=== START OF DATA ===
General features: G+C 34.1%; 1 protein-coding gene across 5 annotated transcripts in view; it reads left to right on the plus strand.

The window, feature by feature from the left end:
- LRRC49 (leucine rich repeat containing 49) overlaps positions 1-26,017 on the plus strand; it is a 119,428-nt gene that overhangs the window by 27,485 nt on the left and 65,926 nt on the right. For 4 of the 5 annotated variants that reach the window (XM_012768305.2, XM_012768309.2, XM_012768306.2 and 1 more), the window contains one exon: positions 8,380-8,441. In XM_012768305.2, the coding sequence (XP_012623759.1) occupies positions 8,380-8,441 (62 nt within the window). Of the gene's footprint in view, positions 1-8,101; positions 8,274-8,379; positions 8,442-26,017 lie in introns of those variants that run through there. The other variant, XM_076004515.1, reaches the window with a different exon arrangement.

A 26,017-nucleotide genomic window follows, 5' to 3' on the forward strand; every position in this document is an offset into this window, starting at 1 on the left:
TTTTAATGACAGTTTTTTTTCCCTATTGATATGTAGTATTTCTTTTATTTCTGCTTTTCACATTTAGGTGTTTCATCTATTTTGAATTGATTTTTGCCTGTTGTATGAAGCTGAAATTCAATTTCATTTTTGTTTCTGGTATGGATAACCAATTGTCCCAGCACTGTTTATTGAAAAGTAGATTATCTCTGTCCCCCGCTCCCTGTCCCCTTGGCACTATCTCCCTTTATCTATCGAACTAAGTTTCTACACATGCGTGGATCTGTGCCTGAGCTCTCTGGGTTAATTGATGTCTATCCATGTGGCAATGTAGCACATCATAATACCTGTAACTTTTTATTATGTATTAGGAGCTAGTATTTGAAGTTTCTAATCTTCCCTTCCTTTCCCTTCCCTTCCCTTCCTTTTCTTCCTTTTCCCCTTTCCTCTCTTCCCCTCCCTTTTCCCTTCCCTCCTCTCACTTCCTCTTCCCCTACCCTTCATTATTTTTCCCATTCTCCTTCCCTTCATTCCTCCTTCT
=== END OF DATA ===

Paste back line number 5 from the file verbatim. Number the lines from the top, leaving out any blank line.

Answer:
TTTTAATGACAGTTTTTTTTCCCTATTGATATGTAGTATTTCTTTTATTTCTGCTTTTCACATTTAGGTGTTTCATCTATTTTGAATTGATTTTTGCCTGTTGTATGAAGCTGAAATTCAATTTCATTTTTGTTTCTGGTATGGATAACCAATTGTCCCAGCACTGTTTATTGAAAAGTAGATTATCTCTGTCCCCCGCTCCCTGTCCCCTTGGCACTATCTCCCTTTATCTATCGAACTAAGTTTCTACACATGCGTGGATCTGTGCCTGAGCTCTCTGGGTTAATTGATGTCTATCCATGTGGCAATGTAGCACATCATAATACCTGTAACTTTTTATTATGTATTAGGAGCTAGTATTTGAAGTTTCTAATCTTCCCTTCCTTTCCCTTCCCTTCCCTTCCTTTTCTTCCTTTTCCCCTTTCCTCTCTTCCCCTCCCTTTTCCCTTCCCTCCTCTCACTTCCTCTTCCCCTACCCTTCATTATTTTTCCCATTCTCCTTCCCTTCATTCCTCCTTCT